It’s becoming increasingly difficult for Traci and I to leave southern Utah after attending the annual geocaching event there. Three days wasn’t nearly enough time to get our fill this year, even though we packed a lot of fun into those three days. Eric and Sherie once again offered us a room at their house for the weekend and this time we brought our kids and dog, and Chris stayed there as well. My family and I left home as soon as I got off work on Thursday and met Chris in Cedar City during the drive south. We spent what little was left of the evening simply hanging out at Eric and Sherie’s house. On Friday morning we all met up with friends and fellow geocachers Kenny and Paul. We convoyed our Jeeps (two Wranglers and two Grand Cherokees) up onto Sand Mountain to do some rappelling. A few weeks earlier Eric had placed a geocache in the middle of a cliff in the same canyon we’d checked out together when I was camping in the area with my sons. Nobody had tried finding the cache in those three weeks, so the rest of us went there hoping to get the coveted first-to-find. We used Kenny’s Jeep as an anchor, and Chris, being the most experienced, rappelled first after waiting for Sherie and Traci to drive two of the Jeeps to the bottom of the rappel so Sherie could belay Chris. Paul went second, then me, then Kenny, and finally Eric. (Incidental side note: as I was typing the last sentence, another geocacher called me asking for help on finding this cache.) With the help of the belayer we all signed the log in the geocache on our way down, except for Kenny who was trying to focus on the rappel. He didn’t have a lot of experience before this weekend but now he’s got a few more rappels under his belt.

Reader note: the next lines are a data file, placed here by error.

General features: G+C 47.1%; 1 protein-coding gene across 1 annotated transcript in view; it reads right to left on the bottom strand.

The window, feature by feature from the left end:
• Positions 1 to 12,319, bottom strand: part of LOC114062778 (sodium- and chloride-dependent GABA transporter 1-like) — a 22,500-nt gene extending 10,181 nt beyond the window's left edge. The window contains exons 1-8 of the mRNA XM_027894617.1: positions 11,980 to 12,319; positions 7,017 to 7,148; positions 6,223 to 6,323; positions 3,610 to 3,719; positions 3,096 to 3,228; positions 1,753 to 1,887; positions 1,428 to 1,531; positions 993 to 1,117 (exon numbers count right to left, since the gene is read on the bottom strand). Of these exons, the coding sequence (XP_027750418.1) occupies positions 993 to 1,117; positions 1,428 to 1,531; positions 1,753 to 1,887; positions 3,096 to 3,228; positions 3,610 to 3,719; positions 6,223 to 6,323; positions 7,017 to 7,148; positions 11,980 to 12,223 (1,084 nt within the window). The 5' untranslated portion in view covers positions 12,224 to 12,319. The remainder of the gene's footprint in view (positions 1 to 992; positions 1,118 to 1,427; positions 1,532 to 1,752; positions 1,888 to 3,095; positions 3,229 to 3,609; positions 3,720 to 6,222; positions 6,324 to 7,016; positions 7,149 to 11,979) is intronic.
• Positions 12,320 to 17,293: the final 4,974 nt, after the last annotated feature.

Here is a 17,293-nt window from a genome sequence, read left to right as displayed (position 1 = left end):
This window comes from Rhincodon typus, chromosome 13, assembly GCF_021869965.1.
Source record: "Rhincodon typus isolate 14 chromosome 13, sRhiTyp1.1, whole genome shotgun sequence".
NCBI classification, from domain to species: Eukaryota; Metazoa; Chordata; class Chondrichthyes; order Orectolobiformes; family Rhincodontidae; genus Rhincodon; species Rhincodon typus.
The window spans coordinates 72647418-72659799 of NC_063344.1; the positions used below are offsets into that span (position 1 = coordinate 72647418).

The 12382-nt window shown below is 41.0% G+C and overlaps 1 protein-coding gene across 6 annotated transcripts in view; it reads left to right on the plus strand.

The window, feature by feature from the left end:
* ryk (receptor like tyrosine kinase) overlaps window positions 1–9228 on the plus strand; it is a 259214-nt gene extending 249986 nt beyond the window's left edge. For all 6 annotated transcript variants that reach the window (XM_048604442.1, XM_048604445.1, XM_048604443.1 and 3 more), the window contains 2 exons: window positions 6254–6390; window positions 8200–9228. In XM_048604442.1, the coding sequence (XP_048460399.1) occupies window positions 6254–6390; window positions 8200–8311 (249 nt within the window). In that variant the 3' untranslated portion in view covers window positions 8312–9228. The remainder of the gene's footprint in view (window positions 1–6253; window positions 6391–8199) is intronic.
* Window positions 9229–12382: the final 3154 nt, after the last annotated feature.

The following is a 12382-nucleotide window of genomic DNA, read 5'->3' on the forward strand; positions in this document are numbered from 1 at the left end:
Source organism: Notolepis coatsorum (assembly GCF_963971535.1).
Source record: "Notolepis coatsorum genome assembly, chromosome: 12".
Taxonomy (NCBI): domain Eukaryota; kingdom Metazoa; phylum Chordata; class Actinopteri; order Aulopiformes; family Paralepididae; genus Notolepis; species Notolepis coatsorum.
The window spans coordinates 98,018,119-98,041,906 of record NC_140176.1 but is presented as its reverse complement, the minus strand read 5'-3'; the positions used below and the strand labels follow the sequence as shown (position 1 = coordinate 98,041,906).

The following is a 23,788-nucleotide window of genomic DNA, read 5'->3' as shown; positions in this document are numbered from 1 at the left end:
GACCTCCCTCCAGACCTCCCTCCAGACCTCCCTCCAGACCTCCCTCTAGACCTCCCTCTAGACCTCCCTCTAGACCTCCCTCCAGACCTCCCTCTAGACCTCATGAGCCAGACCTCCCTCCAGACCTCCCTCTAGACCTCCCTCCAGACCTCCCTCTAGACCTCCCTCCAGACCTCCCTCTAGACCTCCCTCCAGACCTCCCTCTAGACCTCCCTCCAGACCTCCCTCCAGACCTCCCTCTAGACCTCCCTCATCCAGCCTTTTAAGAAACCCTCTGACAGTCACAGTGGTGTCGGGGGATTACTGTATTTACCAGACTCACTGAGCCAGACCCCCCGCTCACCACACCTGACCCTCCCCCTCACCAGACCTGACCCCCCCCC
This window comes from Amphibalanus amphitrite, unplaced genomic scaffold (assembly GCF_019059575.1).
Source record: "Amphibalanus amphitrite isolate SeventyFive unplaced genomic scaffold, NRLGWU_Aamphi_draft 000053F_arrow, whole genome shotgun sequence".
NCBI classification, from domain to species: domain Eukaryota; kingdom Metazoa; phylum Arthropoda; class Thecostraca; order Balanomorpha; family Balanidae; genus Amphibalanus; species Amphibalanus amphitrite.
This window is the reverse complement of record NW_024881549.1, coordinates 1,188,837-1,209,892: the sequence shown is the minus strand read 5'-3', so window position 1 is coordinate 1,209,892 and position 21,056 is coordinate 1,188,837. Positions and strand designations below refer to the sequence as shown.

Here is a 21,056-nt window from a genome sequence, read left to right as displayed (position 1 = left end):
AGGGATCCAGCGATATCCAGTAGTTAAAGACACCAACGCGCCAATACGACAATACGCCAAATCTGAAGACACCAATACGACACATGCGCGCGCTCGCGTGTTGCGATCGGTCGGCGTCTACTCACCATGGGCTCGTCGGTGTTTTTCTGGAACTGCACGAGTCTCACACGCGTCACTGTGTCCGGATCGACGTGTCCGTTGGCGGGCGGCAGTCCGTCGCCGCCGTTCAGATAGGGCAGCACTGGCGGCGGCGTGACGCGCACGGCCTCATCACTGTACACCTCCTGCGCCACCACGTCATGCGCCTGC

We piled into the two Jeeps at the bottom of the cliffs then drove down the canyon a bit. Several of us waited in the canyon while a few got into the most capable Jeep (Eric’s) and drove up a steep sand dune to retrieve the other two Jeeps, the rope, and any remaining gear. When they returned we all stopped for lunch at the place where I camped last month. After lunch we ended up on the opposite side of the canyon from the previous rappel, and we found another place to rappel and place yet another geocache. This rappel consisted of two vertical drops down a dryfall with a nice platform in the middle where Chris hid his geocache. All the guys rappelled at this location as well, then we split up for a couple of hours to get cleaned up. We met back at Eric and Sherie’s place for burgers and cocktails that evening.